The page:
Amazing Ros Tapestry in full view at Kilkenny Castle

Picture this: the wonderful displays of the Ros Tapestry exhibition in Kilkenny Castle.

HISTORIC Kilkenny Castle is playing host to an exhibition of the Ros Tapestry
The Office of Public Works (OPW) has provided space at the castle for the tapestries which were moved for their protection from the Tapestry Centre on the quays in New Ross, Co Wexford last year.
The temporary new home set the tapestry housed in a castle built by Isabel de Clare and William Marshal in the early 13th Century, and whose life stories are entwined in these tapestry panels.
Minister of State with responsibility for the Office of Public Works Minister Patrick O’Donovan, said: ‘This collaboration between the board of The Ros Tapestry and the OPW is a great opportunity to showcase these exquisite panels, which commemorate the Norman history of New Ross and South East Ireland.
“We should also appreciate the wonderful embroidery skills and sheer dedication of the many craftspeople who have for over 20 years worked tirelessly in bringing these characters to life.’
The Ros Tapestry exhibition, which was launched by journalist and Carlow native Olivia O’Leary earlier this month, has drawn in thread the story of the Normans and their arrival in the south east and the consequent development of the dynamic port of Ros is depicted in a series of fifteen large striking embroidered panels.
The Ros Tapestry project is the thinking of Rev. Paul Mooney of St Mary’s Church, New Ross, who was inspired by the famous Bayeux Tapestry in France. He conceived the idea of creating a series of tapestries to commemorate the Norman history of New Ross and South East Ireland.
The first tapestry was completed in 2002 and to date 14 of the 15 tapestries are finished. The final one is being stitched in Kilkenny and is nearing completion.
Volunteers throughout the country have done all the stitching, with well over 150 stitchers contributing, working both at home and in local venues. Each tapestry is embroidered on to Jacobean linen twill fabric with woollen thread using a multitude of different stitches, such as ‘Long and Short’, ‘French knots’ and ‘Bullion knots’.
It takes about an hour to stitch one square inch and can take anything from three to seven years to complete a panel.
Mary Lou O’Kennedy from the board of The Ros Tapestry said: ‘We are delighted to partner with the OPW who have created a stunning display of the Tapestry in the wonderful surroundings of Kilkenny Castle. This exhibition will bring the extraordinary work of its creators and stitchers to a wider national and international audience which we hope will continue when it returns to its permanent home in the Norman Centre, currently under development in New Ross.”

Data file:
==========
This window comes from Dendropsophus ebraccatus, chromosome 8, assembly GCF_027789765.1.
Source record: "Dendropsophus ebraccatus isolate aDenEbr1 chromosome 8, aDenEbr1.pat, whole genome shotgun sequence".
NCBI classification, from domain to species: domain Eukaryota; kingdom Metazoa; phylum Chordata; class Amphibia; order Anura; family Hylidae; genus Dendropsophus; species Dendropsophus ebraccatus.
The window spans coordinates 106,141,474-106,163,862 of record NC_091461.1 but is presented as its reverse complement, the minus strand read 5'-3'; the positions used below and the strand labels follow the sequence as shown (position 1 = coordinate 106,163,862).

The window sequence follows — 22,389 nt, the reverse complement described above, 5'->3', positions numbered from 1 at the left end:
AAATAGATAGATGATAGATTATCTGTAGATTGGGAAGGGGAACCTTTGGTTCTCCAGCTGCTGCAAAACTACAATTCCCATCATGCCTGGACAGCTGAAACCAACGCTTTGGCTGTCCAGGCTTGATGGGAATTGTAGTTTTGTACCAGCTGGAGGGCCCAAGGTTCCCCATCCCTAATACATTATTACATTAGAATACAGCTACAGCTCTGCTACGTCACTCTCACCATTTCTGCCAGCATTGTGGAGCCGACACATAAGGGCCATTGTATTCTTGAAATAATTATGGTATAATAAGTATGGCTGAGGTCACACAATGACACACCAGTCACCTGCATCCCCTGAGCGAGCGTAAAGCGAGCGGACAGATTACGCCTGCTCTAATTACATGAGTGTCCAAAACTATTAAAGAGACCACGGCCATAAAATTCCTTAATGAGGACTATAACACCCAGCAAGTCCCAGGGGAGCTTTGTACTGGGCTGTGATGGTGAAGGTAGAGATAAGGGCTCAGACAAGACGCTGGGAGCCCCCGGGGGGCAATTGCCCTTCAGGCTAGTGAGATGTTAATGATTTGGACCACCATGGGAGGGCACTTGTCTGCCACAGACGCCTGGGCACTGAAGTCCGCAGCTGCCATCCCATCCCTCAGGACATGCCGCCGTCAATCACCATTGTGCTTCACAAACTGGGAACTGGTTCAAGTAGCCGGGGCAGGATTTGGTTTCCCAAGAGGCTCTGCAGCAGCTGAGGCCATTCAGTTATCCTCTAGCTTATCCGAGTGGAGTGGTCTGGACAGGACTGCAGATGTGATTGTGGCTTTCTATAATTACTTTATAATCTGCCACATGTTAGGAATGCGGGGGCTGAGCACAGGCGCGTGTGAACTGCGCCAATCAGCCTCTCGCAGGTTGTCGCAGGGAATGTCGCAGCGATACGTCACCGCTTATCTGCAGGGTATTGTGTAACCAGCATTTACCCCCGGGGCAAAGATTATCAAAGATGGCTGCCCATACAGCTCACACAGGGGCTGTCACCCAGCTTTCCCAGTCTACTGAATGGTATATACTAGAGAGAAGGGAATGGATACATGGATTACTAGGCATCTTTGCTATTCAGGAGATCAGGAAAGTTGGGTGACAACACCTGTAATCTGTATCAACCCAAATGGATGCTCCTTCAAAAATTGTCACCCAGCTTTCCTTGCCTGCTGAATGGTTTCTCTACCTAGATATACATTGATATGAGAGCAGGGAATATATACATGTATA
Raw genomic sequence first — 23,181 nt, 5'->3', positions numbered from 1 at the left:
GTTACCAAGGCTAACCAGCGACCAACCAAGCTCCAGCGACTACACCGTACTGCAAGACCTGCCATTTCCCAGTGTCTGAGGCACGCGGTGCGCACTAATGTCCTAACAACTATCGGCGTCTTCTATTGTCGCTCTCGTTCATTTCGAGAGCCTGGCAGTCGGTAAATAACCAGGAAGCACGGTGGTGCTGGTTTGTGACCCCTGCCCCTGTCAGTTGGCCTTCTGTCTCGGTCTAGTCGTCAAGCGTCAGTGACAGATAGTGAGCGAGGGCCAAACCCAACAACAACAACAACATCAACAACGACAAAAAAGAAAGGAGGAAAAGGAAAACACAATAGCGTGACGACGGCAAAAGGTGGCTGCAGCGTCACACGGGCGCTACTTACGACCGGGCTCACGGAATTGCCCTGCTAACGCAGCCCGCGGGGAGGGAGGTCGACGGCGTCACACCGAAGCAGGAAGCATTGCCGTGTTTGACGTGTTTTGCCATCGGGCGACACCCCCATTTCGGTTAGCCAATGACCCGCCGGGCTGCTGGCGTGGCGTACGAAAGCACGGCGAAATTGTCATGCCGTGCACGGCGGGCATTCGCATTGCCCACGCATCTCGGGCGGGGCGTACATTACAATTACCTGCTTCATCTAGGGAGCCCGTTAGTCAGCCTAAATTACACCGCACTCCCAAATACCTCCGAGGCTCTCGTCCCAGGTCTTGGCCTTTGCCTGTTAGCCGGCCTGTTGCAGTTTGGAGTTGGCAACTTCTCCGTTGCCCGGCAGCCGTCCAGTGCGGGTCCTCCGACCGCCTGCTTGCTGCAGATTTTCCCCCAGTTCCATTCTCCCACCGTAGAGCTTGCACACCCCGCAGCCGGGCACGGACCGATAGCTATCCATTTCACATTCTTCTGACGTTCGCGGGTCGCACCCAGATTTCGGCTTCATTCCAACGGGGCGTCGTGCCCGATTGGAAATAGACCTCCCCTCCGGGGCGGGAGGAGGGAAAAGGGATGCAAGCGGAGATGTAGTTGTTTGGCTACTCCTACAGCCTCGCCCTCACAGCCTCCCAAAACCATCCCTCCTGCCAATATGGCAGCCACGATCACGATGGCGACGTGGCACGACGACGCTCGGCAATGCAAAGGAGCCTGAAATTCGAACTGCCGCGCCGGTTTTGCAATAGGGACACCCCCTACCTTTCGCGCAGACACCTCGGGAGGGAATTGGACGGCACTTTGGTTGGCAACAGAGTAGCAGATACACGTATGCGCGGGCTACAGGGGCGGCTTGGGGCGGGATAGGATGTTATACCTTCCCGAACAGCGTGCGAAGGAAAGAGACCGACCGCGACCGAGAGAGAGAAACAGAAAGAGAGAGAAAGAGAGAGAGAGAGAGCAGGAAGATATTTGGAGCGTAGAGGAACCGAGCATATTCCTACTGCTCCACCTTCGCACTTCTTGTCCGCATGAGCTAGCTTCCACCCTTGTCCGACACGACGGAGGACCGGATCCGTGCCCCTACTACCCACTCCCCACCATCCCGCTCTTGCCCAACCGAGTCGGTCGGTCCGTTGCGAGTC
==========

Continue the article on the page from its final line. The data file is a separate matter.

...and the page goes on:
The tapestries can be viewed at The Gallery, Kilkenny Castle, up until September 2023, from 9:30 am till 5:30 pm daily (last admission 5 pm).

The story of this community project …

THE Ros Tapestry Project is a major community arts and history project centred on New Ross. The project is dedicated to producing a tapestry a in 15 panels which tells the story of the coming of the Normans the to Ireland in the 12th century and the foundation of the port and town of New Ross at the beginning of the 13th century.
Each tapestry panel is approximately four and a half feet deep (1.5m) by six feet (1.8m) wide and tells of a unique aspect of the epic story. Six panels were finished for an Exhibition in 2007 and a further nine panels are now (2020) completed.
The project began in May 1998 with an idea to make a tapestry telling the story of the coming of the Normans to Ireland in tapestry form and to hang this tapestry in the historic St Mary’s Church of Ireland Church in New Ross.
The idea originated with the Rector of the Church, Reverend Paul Mooney, who then consulted with Alexis Bernstorff, an art historian and professional in the field of tapestry and fabric restoration.
Throughout the summer of 1998, Dr. Mooney and Alexis Bernstorff consulted with local artist Ms. Reiltin Murphy to create a visualisation of how the tapestry could be best displayed in the Church of Ireland parish church.
At that time the focus of the tapestry widened from the story of the Norman expansion into Ireland in the latter part of the 12th century to include the founding of the port and town of New Ross at the beginning of the 13th century.
A provisional list of 15 themes for tapestry panels was outlined, as well as the measurements for the panels to be hung from the gallery of the late Georgian, early 19th-century church.
Countess Ann Griffin Bernstorff, professional artist and mother of Alexis Bernstorff, was approached to consider designing the tapestry and offered to paint the cartoons for the fifteen panels. Countess Bernstorff began with some experimental pieces in the Autumn of 1998 and a draft plan for the project was produced and circulated at that time.

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